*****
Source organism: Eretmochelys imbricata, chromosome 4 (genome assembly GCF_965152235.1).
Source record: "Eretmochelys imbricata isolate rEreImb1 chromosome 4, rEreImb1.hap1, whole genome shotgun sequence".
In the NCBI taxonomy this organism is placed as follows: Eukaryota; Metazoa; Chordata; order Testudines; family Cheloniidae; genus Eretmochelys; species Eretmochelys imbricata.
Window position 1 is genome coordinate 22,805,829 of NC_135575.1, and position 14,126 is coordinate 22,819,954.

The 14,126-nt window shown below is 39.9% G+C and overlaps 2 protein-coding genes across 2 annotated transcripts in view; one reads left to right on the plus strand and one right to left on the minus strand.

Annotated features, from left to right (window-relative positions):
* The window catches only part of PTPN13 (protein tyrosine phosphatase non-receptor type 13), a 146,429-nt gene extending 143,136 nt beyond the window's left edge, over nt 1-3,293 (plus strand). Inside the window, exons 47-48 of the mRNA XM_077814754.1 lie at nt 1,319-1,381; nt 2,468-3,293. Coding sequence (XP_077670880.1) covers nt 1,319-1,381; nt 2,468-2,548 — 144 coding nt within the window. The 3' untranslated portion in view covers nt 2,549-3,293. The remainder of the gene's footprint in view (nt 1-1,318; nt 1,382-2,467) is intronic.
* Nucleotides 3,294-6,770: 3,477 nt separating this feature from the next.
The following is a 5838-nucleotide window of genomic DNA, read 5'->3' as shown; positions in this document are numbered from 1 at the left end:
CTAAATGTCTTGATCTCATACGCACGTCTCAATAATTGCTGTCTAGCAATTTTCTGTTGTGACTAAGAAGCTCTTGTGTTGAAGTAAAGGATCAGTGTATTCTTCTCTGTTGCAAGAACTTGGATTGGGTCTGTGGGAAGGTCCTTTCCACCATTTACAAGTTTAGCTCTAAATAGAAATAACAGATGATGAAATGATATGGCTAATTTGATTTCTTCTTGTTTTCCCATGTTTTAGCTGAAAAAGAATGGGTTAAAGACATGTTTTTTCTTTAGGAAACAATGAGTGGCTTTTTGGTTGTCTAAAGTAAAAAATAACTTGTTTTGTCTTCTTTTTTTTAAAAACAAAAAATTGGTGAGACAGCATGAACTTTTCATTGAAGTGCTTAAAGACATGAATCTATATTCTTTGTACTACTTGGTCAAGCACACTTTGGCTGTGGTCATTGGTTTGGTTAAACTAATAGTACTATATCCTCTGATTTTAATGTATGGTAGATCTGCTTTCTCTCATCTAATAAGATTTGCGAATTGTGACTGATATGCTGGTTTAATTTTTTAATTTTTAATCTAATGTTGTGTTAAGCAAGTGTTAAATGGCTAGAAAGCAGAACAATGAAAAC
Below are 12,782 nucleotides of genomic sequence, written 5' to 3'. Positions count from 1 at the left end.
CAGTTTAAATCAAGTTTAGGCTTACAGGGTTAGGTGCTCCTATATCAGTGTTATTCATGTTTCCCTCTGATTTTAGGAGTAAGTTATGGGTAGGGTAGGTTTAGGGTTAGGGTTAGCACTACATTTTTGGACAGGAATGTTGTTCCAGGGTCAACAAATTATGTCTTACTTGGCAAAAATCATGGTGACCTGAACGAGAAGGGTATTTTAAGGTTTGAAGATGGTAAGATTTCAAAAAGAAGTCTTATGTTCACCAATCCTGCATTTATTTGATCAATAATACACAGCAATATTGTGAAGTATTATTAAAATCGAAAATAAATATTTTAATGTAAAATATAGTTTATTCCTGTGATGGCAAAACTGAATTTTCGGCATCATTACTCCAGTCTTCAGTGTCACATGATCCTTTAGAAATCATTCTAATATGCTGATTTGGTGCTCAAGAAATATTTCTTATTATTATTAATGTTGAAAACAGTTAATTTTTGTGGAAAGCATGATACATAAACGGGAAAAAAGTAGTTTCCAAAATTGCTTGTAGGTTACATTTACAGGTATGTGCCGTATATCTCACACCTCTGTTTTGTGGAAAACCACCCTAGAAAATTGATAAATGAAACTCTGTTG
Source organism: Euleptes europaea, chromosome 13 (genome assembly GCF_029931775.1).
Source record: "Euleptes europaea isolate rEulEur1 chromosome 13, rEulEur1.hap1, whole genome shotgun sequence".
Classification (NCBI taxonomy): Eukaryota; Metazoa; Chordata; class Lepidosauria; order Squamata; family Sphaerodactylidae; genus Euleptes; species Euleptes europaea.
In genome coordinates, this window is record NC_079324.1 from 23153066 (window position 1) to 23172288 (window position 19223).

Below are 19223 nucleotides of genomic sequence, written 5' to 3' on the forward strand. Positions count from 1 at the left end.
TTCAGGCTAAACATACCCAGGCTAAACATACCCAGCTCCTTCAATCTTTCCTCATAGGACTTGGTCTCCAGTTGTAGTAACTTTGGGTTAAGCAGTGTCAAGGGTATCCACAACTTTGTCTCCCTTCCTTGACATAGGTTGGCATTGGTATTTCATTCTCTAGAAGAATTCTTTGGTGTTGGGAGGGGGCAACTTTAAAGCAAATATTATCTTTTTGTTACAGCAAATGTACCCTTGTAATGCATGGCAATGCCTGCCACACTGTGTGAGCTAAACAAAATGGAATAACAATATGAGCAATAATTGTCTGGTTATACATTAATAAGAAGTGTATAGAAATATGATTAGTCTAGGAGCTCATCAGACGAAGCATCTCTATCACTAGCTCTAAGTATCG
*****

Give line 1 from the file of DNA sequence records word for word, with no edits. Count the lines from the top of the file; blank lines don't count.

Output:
Source organism: Eretmochelys imbricata, chromosome 4 (genome assembly GCF_965152235.1).